By now, everyone in the Navy community should be up to speed on what is going on with the Commanding Officer of the USS ENTERPRISE (CVN-65). I am not going to go into play-by-play details of the video, discuss the nature of TACAIR culture, or opine one way or the other. If you want background and opinion, I would invite you to visit Galrahn, Lex, or my homeblog for that.
No, there are much larger issues at play here – and they have everything to do with time, place, and personnel.
Before CAPT Honors was CO of ENTERPRISE, he was CO of the USS MOUNT WHITNEY (LCC-20) after his stint as “Big XO” of the “Big E” when these videos were taken. That was over four years ago. His prior Command tour was with VF-211. You can review his full bio here if you want.
CAPT Honors is not new to Command. He is a known quantity in style, intelligence, and temperament. One board can miss something – but multiple boards usually do not. All this is in the open – especially on a Carrier that is thick with COs from squadrons, ships and CAG/DCAG – not to mention STRIKE GROUP Staffs loaded with post-Command CDR and CAPT.
Surface and Sub Commanding Officers can hide issues if sly – in aviation, nosomuch.
As “Big XO,” his videos and the nature of his videos were not a secret. Not to his Shipmates from E-1 to O-8. Anyone who has deployed on a CV/CVN knows this.
That is the issue.
Let’s not tell each other small untruths on this. Don’t insult each other’s intelligence and don’t insult the taxpayer.
While the videos were made, the Commander of the ENTERPRISE STRIKE GROUP was Rear Admiral Ray Spicer, USN (UPDATE: other sources have it as VADM Daniel Halloway, USN. Perhaps an and/or – but not critical to the story). CAPT Honor’s Commanding officer was Rear Admiral Lawrence Rice, USN (Ret.). Again – just to be clear – nothing on these videos were unknown to the STRIKE GROUP Commander (embarked ENTERPRISE) or the Commanding Officer. I make a declaritive statement such as that because I have been deployed on Carriers and I can also declare that water is wet. If I am wrong … then … well … wow.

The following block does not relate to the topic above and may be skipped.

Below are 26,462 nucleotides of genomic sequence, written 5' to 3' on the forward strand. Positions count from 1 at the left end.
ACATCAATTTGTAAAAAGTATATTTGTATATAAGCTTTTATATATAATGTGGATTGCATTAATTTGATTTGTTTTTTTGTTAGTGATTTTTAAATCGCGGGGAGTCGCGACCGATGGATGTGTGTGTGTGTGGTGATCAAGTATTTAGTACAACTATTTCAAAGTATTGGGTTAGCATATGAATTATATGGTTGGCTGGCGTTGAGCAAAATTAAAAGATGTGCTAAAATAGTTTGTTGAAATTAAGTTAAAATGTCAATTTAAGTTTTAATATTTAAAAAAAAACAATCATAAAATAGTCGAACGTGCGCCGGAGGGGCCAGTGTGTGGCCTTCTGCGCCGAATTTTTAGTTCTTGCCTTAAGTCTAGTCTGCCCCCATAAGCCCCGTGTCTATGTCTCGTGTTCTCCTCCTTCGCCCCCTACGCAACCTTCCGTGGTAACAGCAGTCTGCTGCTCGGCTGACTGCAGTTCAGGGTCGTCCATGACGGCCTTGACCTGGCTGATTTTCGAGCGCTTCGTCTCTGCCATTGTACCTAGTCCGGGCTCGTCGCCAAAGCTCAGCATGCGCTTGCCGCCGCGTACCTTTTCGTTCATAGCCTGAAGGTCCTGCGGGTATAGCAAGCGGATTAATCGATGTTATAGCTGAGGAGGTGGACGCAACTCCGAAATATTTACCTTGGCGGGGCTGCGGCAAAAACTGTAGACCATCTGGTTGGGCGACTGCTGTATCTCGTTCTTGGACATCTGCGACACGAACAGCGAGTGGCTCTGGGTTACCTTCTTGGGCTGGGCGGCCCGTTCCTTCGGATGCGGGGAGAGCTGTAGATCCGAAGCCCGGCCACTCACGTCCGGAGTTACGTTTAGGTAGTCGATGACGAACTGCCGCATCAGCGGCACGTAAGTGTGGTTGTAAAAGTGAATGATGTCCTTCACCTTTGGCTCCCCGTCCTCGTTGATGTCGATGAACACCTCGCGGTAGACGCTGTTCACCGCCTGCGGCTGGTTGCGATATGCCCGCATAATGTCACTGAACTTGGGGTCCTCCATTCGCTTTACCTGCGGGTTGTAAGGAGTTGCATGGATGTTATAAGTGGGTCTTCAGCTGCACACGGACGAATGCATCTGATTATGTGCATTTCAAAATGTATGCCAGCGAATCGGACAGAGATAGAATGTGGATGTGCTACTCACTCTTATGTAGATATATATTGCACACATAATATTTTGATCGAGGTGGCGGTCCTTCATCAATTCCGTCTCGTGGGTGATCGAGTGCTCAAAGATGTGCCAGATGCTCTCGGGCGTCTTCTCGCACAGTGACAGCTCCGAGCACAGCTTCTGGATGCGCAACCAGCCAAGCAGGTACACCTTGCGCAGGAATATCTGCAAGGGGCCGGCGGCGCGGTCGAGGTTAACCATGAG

Moving on; after a day of churning through the news cycle – MSNBC is reporting this;
The Navy officer who aired lewd videos for crew of an aircraft carrier will be temporarily relieved of his command as early as Tuesday, Navy sources told NBC News on Monday.
Capt. Owen Honors commands the USS Enterprise and produced the videos while second in command aboard the aircraft carrier.
He is to be relieved while the Navy investigates the incident.
There can only be three answers by the Navy concerning these videos. “We” refers to the Flag Officer Community that leads our Navy – just to be clear.
1. We had no idea.
2. We knew and didn’t care.
3. We disaproved, counseled our Shipmate, corrective action taken with remediation, and we moved forward.
At the start of the weekend, the official Navy reaction was sound, logical, and pointed towards what makes sense – #3.
The Navy released a written statement late Friday in response to The Pilot’s inquiries.
“The videos created onboard USS Enterprise in 2006-2007 were not created with the intent to offend anyone,” the statement said. “The videos were intended to be humorous skits focusing the crew’s attention on specific issues such as port visits, traffic safety, water conservation, ship cleanliness, etc.”